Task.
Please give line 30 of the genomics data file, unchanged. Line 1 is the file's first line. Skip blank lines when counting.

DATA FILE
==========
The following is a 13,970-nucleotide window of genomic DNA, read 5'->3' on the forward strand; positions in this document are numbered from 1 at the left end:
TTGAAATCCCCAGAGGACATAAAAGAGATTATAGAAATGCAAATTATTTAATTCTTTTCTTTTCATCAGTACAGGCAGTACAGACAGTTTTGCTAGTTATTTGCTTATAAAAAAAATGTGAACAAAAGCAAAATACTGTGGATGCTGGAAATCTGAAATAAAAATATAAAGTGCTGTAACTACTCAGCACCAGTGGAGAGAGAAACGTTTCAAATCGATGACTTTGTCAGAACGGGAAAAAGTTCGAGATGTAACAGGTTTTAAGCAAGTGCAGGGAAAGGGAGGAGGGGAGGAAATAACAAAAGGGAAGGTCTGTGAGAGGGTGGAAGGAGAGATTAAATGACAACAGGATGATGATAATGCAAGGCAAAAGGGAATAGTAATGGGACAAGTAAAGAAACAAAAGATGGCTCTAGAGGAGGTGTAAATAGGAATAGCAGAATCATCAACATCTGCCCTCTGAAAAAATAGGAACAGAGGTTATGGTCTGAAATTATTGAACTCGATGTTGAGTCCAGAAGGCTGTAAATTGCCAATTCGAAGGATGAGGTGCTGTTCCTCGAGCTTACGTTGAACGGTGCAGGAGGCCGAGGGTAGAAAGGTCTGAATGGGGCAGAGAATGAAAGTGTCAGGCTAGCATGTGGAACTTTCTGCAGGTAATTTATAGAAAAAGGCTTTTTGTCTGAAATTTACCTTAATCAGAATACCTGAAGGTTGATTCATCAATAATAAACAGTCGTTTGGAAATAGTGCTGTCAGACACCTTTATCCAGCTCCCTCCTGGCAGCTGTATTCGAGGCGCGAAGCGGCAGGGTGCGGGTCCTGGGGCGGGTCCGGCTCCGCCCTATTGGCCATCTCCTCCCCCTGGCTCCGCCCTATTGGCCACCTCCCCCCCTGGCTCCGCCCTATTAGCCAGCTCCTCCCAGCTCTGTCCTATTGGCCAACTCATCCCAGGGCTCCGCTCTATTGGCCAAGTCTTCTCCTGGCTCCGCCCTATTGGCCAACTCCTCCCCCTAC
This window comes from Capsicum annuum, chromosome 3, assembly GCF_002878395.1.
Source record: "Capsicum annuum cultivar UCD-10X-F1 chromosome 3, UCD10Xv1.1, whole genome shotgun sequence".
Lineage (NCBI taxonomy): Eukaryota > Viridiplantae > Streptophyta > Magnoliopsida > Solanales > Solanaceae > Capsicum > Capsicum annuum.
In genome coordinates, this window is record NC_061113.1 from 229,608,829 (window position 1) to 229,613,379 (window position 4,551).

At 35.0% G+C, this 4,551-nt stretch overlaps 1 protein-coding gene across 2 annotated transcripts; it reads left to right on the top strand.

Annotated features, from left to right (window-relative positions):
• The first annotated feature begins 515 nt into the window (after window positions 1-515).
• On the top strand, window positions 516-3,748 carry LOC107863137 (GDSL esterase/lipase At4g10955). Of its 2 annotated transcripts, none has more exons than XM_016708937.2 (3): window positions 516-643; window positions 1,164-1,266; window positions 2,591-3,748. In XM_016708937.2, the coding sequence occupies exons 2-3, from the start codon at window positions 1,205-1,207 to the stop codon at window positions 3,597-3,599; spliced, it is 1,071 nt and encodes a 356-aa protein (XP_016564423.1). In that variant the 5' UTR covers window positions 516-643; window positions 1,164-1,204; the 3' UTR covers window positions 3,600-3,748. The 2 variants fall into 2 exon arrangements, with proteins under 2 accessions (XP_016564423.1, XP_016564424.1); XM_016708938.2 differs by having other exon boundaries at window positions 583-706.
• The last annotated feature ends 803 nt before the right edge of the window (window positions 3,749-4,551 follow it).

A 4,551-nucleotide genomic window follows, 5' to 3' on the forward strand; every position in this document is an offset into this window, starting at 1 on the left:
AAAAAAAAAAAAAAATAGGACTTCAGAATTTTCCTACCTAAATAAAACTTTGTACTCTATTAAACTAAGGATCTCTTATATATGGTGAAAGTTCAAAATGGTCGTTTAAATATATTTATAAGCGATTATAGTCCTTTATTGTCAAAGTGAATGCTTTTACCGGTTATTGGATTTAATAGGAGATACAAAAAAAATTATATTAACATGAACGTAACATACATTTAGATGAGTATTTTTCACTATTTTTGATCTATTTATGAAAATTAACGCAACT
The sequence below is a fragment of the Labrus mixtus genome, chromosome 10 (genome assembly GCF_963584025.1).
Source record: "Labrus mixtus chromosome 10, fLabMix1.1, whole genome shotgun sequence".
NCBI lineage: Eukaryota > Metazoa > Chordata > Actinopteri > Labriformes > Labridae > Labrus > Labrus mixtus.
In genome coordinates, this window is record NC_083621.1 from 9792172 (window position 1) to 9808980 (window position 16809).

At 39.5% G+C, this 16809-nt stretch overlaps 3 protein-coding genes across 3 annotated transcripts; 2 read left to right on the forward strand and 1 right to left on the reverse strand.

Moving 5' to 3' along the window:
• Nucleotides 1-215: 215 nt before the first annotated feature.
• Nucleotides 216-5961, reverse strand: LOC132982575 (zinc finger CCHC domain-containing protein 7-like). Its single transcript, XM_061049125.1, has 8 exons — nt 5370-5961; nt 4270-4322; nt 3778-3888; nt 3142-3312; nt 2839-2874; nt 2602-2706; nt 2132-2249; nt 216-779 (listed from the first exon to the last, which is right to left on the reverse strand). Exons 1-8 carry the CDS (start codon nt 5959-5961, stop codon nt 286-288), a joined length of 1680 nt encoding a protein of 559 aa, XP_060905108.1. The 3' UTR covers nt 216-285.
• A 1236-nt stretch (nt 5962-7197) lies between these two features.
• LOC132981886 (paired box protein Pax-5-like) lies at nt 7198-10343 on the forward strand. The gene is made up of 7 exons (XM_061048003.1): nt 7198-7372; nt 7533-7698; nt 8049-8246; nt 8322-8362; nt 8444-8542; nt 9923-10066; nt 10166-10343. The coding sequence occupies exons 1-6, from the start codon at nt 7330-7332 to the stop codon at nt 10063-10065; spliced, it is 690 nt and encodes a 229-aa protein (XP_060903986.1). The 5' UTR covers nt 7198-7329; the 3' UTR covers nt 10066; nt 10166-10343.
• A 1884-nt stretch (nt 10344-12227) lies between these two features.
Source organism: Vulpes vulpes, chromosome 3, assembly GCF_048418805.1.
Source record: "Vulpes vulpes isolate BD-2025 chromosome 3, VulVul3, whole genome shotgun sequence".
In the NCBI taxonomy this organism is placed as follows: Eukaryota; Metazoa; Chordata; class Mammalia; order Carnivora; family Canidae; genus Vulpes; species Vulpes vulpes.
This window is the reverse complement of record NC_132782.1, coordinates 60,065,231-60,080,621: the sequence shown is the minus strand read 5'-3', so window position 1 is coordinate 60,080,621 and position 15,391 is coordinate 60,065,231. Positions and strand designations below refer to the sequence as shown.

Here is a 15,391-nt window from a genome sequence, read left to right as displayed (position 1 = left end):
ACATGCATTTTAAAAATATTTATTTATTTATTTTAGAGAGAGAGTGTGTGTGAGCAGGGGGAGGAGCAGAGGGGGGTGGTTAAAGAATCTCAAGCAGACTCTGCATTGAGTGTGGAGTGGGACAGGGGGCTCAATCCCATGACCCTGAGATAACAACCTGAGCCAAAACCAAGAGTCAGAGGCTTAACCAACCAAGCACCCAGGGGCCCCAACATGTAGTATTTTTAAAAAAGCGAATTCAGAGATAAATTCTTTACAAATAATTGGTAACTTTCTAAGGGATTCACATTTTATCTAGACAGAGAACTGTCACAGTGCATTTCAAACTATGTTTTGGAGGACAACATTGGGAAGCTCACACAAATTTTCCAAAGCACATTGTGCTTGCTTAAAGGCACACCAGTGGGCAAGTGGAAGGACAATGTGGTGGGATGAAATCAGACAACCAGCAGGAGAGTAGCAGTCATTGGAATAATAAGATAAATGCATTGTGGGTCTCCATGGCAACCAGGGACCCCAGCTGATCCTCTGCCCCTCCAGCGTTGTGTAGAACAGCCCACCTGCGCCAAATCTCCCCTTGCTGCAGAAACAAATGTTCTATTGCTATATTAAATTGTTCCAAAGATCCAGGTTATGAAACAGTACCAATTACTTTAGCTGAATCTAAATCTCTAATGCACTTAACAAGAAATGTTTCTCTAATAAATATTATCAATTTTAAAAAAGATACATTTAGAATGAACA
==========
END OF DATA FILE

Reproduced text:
ACATGCATTTTAAAAATATTTATTTATTTATTTTAGAGAGAGAGTGTGTGTGAGCAGGGGGAGGAGCAGAGGGGGGTGGTTAAAGAATCTCAAGCAGACTCTGCATTGAGTGTGGAGTGGGACAGGGGGCTCAATCCCATGACCCTGAGATAACAACCTGAGCCAAAACCAAGAGTCAGAGGCTTAACCAACCAAGCACCCAGGGGCCCCAACATGTAGTATTTTTAAAAAAGCGAATTCAGAGATAAATTCTTTACAAATAATTGGTAACTTTCTAAGGGATTCACATTTTATCTAGACAGAGAACTGTCACAGTGCATTTCAAACTATGTTTTGGAGGACAACATTGGGAAGCTCACACAAATTTTCCAAAGCACATTGTGCTTGCTTAAAGGCACACCAGTGGGCAAGTGGAAGGACAATGTGGTGGGATGAAATCAGACAACCAGCAGGAGAGTAGCAGTCATTGGAATAATAAGATAAATGCATTGTGGGTCTCCATGGCAACCAGGGACCCCAGCTGATCCTCTGCCCCTCCAGCGTTGTGTAGAACAGCCCACCTGCGCCAAATCTCCCCTTGCTGCAGAAACAAATGTTCTATTGCTATATTAAATTGTTCCAAAGATCCAGGTTATGAAACAGTACCAATTACTTTAGCTGAATCTAAATCTCTAATGCACTTAACAAGAAATGTTTCTCTAATAAATATTATCAATTTTAAAAAAGATACATTTAGAATGAACA